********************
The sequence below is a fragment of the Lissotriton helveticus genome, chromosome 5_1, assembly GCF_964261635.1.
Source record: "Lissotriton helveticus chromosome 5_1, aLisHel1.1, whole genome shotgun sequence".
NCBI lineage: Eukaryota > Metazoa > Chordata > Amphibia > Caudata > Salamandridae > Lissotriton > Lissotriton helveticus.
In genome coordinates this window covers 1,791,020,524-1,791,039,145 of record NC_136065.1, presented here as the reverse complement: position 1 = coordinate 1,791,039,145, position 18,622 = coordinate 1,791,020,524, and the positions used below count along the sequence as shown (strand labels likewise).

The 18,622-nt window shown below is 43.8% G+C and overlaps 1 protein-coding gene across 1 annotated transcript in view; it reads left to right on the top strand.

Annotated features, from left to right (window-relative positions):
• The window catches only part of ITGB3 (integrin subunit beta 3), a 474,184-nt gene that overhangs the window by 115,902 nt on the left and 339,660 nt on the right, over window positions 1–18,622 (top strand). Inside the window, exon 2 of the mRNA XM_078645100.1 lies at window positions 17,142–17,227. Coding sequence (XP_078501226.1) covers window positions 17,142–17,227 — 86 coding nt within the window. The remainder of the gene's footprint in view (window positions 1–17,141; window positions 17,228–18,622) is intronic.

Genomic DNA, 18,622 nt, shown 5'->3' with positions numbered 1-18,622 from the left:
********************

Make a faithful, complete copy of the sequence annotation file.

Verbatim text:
The sequence below is a fragment of the Lissotriton helveticus genome, chromosome 5_1, assembly GCF_964261635.1.
Source record: "Lissotriton helveticus chromosome 5_1, aLisHel1.1, whole genome shotgun sequence".
NCBI lineage: Eukaryota > Metazoa > Chordata > Amphibia > Caudata > Salamandridae > Lissotriton > Lissotriton helveticus.
In genome coordinates this window covers 1,791,020,524-1,791,039,145 of record NC_136065.1, presented here as the reverse complement: position 1 = coordinate 1,791,039,145, position 18,622 = coordinate 1,791,020,524, and the positions used below count along the sequence as shown (strand labels likewise).

The 18,622-nt window shown below is 43.8% G+C and overlaps 1 protein-coding gene across 1 annotated transcript in view; it reads left to right on the top strand.

Annotated features, from left to right (window-relative positions):
• The window catches only part of ITGB3 (integrin subunit beta 3), a 474,184-nt gene that overhangs the window by 115,902 nt on the left and 339,660 nt on the right, over window positions 1–18,622 (top strand). Inside the window, exon 2 of the mRNA XM_078645100.1 lies at window positions 17,142–17,227. Coding sequence (XP_078501226.1) covers window positions 17,142–17,227 — 86 coding nt within the window. The remainder of the gene's footprint in view (window positions 1–17,141; window positions 17,228–18,622) is intronic.

Genomic DNA, 18,622 nt, shown 5'->3' with positions numbered 1-18,622 from the left: